Here are some approximate figures for sign installation costs. These are based on construction project bid prices in Arizona from 2015 to 2019.
These prices will vary depending on quantity, location, type, etc.
On irregularly shaped signs such as numbered highway route markers, stop and yield signs, or no passing zone pennants, the sign area for payment is normally based on the largest width multiplied by the largest height.
All costs listed are for a complete sign assembly in place, including all panels, retroreflective sheetings and films, legend, fabrication, transportation, labor, hardware, and painting/finishing of posts.
Note that inflation, labor cost changes, and fluctuations in commodities markets and metal value may make some of these figures quickly obsolete. Use with caution.
Note: if you're evaluating the replacement cost of an existing sign, you must take into account the extra labor and transportation costs involved, along with the relative urgency of sign replacement.
This is why Stop signs are considered among the most expensive signs. Due to their critical importance in intersection safety, they should be replaced as soon as is reasonably feasible - even if that means driving hundreds of miles round trip at any hour of the day or night, at $1.50 per mile for the truck and $40 - $75 per hour overtime for each sign crewperson. Taking this into account, a simple $125 STOP sign suddenly becomes a multi-thousand-dollar expense.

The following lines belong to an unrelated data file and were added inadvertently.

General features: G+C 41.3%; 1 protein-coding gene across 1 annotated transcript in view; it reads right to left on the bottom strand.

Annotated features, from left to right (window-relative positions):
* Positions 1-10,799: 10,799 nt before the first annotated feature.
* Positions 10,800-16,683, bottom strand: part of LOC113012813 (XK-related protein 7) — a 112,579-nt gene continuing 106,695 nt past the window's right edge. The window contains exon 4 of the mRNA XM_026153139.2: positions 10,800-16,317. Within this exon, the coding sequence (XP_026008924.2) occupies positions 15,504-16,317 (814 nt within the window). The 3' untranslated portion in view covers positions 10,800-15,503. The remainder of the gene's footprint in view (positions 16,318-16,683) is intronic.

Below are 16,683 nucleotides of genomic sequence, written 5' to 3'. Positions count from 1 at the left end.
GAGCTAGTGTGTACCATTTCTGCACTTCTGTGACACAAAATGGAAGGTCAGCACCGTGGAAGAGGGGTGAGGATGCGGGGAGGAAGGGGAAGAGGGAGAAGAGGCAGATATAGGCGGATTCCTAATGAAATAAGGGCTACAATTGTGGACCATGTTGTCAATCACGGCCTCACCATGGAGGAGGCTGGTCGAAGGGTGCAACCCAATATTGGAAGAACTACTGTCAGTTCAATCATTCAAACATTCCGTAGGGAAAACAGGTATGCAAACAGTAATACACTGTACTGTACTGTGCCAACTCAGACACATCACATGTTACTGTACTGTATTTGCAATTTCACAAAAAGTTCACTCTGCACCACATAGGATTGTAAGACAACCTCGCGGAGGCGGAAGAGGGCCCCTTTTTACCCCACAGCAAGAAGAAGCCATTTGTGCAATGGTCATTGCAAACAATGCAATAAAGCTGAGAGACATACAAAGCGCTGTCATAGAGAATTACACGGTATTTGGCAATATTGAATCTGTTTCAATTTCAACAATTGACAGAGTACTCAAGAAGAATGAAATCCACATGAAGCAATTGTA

Engineering costs with respect to signing can be more difficult to define. If a 3 month study results in installation of only 3 signs, it may not be equitable to charge the whole egineering cost to those installations. Normally, engineering costs are treated separately, but if there is a need to take them into account, then a rule of thumb estimate is engineering cost equals 10% to 15% of construction cost.
Updated 15 March 2021 (fix typo)
Scripting: Richard C. Moeur
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Linked sign layout files in PDF format provided courtesy of FHWA's MUTCD website
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